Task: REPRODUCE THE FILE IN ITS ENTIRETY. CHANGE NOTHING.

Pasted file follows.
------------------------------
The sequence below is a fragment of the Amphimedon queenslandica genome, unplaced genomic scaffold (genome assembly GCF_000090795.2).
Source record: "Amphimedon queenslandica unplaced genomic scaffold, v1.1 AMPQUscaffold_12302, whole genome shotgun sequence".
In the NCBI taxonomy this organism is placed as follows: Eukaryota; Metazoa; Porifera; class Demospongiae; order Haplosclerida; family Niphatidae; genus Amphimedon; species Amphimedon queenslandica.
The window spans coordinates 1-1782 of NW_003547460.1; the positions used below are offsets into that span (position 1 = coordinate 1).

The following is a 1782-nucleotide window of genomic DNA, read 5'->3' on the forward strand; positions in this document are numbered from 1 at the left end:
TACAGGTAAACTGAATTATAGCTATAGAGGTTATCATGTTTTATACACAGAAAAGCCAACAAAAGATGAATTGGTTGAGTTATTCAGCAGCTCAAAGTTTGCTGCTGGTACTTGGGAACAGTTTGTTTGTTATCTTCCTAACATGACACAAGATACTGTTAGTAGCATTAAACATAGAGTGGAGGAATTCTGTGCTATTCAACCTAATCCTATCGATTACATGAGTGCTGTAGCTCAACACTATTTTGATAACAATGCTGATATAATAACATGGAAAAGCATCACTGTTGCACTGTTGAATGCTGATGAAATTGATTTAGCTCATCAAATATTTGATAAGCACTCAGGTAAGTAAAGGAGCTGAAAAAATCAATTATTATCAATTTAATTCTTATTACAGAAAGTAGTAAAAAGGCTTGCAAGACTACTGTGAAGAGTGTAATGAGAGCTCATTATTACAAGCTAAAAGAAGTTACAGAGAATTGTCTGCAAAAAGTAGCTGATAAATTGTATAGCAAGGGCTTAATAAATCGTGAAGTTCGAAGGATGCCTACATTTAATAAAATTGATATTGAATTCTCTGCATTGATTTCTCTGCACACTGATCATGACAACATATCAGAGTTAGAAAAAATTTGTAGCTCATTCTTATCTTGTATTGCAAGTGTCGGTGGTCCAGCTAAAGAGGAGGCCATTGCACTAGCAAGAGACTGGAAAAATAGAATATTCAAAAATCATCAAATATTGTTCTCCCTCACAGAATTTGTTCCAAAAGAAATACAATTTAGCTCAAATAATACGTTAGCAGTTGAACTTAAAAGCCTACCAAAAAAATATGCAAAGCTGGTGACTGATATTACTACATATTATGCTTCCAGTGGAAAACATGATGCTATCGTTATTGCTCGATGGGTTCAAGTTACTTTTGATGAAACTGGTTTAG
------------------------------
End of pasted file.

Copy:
The sequence below is a fragment of the Amphimedon queenslandica genome, unplaced genomic scaffold (genome assembly GCF_000090795.2).
Source record: "Amphimedon queenslandica unplaced genomic scaffold, v1.1 AMPQUscaffold_12302, whole genome shotgun sequence".
In the NCBI taxonomy this organism is placed as follows: Eukaryota; Metazoa; Porifera; class Demospongiae; order Haplosclerida; family Niphatidae; genus Amphimedon; species Amphimedon queenslandica.
The window spans coordinates 1-1782 of NW_003547460.1; the positions used below are offsets into that span (position 1 = coordinate 1).

The following is a 1782-nucleotide window of genomic DNA, read 5'->3' on the forward strand; positions in this document are numbered from 1 at the left end:
TACAGGTAAACTGAATTATAGCTATAGAGGTTATCATGTTTTATACACAGAAAAGCCAACAAAAGATGAATTGGTTGAGTTATTCAGCAGCTCAAAGTTTGCTGCTGGTACTTGGGAACAGTTTGTTTGTTATCTTCCTAACATGACACAAGATACTGTTAGTAGCATTAAACATAGAGTGGAGGAATTCTGTGCTATTCAACCTAATCCTATCGATTACATGAGTGCTGTAGCTCAACACTATTTTGATAACAATGCTGATATAATAACATGGAAAAGCATCACTGTTGCACTGTTGAATGCTGATGAAATTGATTTAGCTCATCAAATATTTGATAAGCACTCAGGTAAGTAAAGGAGCTGAAAAAATCAATTATTATCAATTTAATTCTTATTACAGAAAGTAGTAAAAAGGCTTGCAAGACTACTGTGAAGAGTGTAATGAGAGCTCATTATTACAAGCTAAAAGAAGTTACAGAGAATTGTCTGCAAAAAGTAGCTGATAAATTGTATAGCAAGGGCTTAATAAATCGTGAAGTTCGAAGGATGCCTACATTTAATAAAATTGATATTGAATTCTCTGCATTGATTTCTCTGCACACTGATCATGACAACATATCAGAGTTAGAAAAAATTTGTAGCTCATTCTTATCTTGTATTGCAAGTGTCGGTGGTCCAGCTAAAGAGGAGGCCATTGCACTAGCAAGAGACTGGAAAAATAGAATATTCAAAAATCATCAAATATTGTTCTCCCTCACAGAATTTGTTCCAAAAGAAATACAATTTAGCTCAAATAATACGTTAGCAGTTGAACTTAAAAGCCTACCAAAAAAATATGCAAAGCTGGTGACTGATATTACTACATATTATGCTTCCAGTGGAAAACATGATGCTATCGTTATTGCTCGATGGGTTCAAGTTACTTTTGATGAAACTGGTTTAG